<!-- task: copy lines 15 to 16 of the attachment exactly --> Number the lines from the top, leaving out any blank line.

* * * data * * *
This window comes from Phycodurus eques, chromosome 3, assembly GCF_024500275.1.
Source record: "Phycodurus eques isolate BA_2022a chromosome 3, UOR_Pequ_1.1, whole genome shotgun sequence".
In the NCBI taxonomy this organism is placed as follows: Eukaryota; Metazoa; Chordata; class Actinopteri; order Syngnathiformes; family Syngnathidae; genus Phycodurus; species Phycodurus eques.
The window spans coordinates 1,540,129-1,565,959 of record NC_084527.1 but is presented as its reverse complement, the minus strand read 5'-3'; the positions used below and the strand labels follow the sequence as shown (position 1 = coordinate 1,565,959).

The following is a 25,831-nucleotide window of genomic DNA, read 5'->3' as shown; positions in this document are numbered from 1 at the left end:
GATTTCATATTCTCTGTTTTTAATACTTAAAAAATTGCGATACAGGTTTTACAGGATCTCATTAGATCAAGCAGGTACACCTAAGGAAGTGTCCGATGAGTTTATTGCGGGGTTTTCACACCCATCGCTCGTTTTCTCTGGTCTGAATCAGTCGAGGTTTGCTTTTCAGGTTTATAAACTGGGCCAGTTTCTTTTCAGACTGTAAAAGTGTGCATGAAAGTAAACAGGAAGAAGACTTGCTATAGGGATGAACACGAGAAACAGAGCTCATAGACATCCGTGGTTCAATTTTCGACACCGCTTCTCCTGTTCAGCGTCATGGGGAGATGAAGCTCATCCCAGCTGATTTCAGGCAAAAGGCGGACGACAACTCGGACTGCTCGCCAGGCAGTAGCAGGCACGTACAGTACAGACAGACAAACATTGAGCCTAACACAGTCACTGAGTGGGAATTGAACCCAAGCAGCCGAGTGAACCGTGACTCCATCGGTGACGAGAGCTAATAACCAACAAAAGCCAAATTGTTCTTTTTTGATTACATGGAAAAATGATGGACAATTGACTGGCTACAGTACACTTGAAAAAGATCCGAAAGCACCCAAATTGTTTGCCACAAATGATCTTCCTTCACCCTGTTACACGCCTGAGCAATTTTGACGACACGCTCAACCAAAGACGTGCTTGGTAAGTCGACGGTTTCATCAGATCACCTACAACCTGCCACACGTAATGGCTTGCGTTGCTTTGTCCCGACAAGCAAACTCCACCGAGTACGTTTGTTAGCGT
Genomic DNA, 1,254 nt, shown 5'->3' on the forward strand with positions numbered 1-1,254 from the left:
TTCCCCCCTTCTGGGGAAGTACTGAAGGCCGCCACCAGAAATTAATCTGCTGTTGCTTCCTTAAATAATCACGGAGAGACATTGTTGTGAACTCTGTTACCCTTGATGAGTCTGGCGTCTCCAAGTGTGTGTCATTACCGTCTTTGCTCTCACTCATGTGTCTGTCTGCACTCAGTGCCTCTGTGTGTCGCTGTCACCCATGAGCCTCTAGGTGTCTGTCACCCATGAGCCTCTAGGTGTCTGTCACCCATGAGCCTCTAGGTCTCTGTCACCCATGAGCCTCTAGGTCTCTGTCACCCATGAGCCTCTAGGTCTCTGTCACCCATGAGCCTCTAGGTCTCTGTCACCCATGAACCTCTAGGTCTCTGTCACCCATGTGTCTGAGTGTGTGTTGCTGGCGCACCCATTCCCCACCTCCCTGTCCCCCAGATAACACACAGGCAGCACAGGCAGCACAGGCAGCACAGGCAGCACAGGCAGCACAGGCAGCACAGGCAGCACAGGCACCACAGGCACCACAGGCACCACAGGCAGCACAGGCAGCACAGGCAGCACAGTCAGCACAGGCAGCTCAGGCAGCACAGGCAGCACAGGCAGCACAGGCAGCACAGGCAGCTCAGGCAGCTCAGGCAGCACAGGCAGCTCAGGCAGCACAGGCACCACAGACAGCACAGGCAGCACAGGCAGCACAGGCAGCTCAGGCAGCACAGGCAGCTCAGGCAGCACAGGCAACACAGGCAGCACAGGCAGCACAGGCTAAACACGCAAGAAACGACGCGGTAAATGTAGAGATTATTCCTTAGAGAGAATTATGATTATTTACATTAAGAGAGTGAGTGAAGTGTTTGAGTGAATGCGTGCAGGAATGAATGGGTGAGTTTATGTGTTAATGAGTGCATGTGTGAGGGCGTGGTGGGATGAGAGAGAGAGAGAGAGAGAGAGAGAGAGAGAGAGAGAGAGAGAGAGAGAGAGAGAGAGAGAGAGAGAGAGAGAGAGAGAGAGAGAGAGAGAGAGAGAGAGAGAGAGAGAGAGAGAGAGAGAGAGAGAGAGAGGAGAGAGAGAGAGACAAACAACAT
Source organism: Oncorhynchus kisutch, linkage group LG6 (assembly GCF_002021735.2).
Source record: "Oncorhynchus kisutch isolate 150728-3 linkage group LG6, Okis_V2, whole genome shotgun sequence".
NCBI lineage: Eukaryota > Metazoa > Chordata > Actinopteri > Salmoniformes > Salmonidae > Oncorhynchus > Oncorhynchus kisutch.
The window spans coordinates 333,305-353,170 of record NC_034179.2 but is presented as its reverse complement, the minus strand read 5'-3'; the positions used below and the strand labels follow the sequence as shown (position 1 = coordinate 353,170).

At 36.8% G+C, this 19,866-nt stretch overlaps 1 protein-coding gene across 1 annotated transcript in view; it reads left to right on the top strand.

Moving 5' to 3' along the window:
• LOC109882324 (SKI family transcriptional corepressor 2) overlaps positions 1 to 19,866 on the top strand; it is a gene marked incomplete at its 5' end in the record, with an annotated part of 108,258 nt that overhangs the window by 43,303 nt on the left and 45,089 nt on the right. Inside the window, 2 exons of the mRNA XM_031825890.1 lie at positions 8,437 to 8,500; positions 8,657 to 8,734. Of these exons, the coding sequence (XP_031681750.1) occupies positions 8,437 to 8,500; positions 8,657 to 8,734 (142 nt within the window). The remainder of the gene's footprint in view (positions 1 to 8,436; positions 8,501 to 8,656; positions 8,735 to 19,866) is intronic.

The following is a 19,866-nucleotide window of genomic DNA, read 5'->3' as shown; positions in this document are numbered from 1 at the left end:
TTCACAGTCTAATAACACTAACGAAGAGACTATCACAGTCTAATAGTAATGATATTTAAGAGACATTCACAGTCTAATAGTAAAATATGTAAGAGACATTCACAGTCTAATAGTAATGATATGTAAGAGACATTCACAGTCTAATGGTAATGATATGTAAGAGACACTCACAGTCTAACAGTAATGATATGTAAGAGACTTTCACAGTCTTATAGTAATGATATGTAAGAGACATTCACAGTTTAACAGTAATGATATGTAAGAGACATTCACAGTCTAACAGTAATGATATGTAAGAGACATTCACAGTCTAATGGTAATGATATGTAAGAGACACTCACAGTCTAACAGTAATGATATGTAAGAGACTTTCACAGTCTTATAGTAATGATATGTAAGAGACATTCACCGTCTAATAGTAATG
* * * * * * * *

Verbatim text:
• LOC109882324 (SKI family transcriptional corepressor 2) overlaps positions 1 to 19,866 on the top strand; it is a gene marked incomplete at its 5' end in the record, with an annotated part of 108,258 nt that overhangs the window by 43,303 nt on the left and 45,089 nt on the right. Inside the window, 2 exons of the mRNA XM_031825890.1 lie at positions 8,437 to 8,500; positions 8,657 to 8,734. Of these exons, the coding sequence (XP_031681750.1) occupies positions 8,437 to 8,500; positions 8,657 to 8,734 (142 nt within the window). The remainder of the gene's footprint in view (positions 1 to 8,436; positions 8,501 to 8,656; positions 8,735 to 19,866) is intronic.

The following is a 19,866-nucleotide window of genomic DNA, read 5'->3' as shown; positions in this document are numbered from 1 at the left end: